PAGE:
For a successful investing strategy that aims to build retirement income, buying and holding dividend growth stocks should be a vital component. You need to buy stocks that regularly raise their payouts so that you could use this income to pay for your bills once you stop working.
In Canada, banking stocks offer one of the best avenues for such investors. Their yields are big enough and dividend growth is strong enough to ensure that inflation doesn’t erode the buying power of those regular payouts. Here are the two top banking stocks to consider buying using your Tax-Free Savings Account (TFSA).
Royal Bank of Canada
At a time when the Canadian economy is going strong and the Bank of Canada is forecast to continue with its policy to raise interest rates, buying Royal Bank of Canada (TSX:RY)(NYSE:RY) seems to be a winning bet.
The lender is the nation’s largest bank, with more than $1.2 trillion in total assets with a very strong bias to reward income investors. RBC is a serial dividend raiser that has boosted its payout every year since 1870. For TFSA investors, who are just starting their saving journey, RBC is a solid dividend stock to keep in their portfolio.
There is nothing that suggests that RBC won’t be able to keep its foot on the dividend pedal. In the second quarter, RBC earnings rose 11%, helped by strong growth at its wealth management and retail businesses.
For the quarter that’s ending in July, the Street is expecting another 11% growth in earnings, but given the lender’s track record, it’s highly likely that RBC will beat these expectations. During the past four quarters, RBC’s earnings came in better than analysts’ estimates.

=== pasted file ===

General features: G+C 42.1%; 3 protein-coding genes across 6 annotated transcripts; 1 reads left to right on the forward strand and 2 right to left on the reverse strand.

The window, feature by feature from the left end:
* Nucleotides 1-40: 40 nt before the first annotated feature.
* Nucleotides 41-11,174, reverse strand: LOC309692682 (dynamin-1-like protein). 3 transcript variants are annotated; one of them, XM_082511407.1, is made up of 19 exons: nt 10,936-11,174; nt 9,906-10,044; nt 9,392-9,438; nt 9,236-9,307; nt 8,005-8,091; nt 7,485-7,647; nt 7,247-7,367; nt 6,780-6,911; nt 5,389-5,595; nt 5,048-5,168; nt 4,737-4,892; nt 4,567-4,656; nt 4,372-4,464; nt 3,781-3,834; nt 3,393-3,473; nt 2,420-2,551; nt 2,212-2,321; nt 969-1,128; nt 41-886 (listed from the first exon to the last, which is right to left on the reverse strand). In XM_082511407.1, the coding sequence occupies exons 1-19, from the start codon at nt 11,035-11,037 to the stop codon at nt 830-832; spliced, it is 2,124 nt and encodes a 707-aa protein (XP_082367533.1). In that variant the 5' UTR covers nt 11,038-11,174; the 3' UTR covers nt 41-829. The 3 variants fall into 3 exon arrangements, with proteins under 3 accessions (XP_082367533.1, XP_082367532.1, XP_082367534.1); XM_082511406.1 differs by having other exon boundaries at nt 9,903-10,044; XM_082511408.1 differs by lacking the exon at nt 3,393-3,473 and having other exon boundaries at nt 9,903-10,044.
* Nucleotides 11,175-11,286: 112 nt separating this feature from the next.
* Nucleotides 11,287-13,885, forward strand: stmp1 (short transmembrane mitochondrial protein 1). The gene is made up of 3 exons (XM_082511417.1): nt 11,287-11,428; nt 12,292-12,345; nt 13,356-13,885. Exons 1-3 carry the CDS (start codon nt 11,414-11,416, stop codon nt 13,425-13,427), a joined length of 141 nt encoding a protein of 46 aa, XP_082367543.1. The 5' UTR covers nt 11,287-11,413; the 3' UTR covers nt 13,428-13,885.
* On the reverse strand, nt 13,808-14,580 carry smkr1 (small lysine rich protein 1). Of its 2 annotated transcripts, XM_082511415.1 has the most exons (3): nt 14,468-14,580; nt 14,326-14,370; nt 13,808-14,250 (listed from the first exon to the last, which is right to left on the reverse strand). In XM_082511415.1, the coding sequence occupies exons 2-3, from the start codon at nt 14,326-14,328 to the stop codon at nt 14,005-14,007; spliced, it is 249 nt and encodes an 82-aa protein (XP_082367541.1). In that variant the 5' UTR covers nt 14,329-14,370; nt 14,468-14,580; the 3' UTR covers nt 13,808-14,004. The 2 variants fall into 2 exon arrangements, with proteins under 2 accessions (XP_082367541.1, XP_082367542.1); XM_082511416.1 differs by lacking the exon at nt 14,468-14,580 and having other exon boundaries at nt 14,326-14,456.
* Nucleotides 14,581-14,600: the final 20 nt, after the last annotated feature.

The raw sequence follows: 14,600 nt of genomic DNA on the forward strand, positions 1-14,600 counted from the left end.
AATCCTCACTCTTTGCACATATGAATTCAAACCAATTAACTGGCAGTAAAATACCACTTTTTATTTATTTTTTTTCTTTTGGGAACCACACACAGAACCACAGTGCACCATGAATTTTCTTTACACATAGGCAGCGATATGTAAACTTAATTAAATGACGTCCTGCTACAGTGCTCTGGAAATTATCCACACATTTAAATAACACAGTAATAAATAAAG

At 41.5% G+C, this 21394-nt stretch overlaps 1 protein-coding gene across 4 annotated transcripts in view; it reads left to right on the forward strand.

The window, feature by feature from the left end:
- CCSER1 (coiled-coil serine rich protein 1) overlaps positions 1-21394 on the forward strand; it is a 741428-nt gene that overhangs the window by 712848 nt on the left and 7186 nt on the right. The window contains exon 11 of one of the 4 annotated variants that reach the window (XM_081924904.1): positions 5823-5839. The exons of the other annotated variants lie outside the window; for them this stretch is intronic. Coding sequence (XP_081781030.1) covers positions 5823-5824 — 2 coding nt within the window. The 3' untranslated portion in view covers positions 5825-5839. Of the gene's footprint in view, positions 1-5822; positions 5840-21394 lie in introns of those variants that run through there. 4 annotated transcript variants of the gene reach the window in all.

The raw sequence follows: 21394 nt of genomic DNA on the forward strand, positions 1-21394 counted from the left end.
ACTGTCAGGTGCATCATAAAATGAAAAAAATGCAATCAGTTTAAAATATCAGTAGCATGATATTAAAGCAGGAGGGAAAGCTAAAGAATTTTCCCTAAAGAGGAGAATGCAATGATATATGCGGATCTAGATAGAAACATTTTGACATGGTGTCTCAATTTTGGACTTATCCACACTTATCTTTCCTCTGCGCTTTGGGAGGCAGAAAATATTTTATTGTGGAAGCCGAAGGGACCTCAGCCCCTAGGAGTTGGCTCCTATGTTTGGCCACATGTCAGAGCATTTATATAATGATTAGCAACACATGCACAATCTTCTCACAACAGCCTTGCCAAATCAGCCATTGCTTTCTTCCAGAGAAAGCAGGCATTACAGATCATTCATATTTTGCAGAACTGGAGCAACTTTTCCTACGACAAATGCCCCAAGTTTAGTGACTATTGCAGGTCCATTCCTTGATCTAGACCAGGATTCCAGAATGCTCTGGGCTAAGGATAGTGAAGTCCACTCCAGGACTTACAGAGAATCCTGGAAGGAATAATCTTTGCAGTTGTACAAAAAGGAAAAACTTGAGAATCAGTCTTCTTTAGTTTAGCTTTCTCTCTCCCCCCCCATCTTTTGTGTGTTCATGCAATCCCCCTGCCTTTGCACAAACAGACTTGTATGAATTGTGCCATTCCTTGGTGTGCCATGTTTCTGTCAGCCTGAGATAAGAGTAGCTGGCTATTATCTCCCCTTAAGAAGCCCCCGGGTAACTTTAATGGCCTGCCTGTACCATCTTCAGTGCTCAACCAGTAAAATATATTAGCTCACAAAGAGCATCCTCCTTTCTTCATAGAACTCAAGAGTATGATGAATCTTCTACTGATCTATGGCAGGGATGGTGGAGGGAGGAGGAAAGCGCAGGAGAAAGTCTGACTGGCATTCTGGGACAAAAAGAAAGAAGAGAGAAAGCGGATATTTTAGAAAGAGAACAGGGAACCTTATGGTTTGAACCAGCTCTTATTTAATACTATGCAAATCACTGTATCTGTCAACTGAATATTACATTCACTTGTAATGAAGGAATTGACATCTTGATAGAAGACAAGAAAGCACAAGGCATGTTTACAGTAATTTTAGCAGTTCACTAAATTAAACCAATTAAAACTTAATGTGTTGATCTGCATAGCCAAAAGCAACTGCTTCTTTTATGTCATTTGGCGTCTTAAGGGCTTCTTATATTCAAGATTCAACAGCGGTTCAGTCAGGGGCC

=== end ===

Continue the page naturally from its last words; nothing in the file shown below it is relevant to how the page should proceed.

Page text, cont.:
Trading at $100.20 with an annual dividend yield of 3.8%, RBC is a stock that you could stash in your TFSA to earn growing payouts. Its strong position in Canada and abroad makes the lender an attractive buy for new investors with a long-term investing horizon.
Bank of Nova Scotia
Bank of Nova Scotia (TSX: BNS)(NYSE:BNS), Canada’s third-largest lender, is another stock that fits nicely in a portfolio seeking stability and growing returns. Like RBC, Scotiabank has one of the most consistent records of rewarding its investors. The lender has paid a dividend every year since 1832, while it has hiked its payouts in 43 of the last 45 years.
What separates Scotiabank from RBC, however, is the lender’s growth plan in emerging markets. Over the last decade, Scotiabank has expanded aggressively in the Pacific Alliance — an economic bloc consisting of on Mexico, Peru, Chile, and Columbia.
That growth continues unabated. Last year, Scotiabank bought the majority stake in BBVA Chile for $2.9 billion. The move would make Scotiabank Chile’s third-largest privately owned bank, thereby doubling its share of the Chilean market to 14%.
Trading at $75.10, BNS stock has underperformed RBC this year after an 8% dip in its value. But I see this pullback a good opportunity for TFSA investors to lock-in a 4.4% dividend yield to earn steadily growing income.
This article represents the opinion of the writer, who may disagree with the “official” recommendation position of a Motley Fool premium service or advisor. We’re Motley! Questioning an investing thesis — even one of our own — helps us all think critically about investing and make decisions that help us become smarter, happier, and richer, so we sometimes publish articles that may not be in line with recommendations, rankings or other content.
Fool contributor Haris Anwar has no position in any stocks mentioned.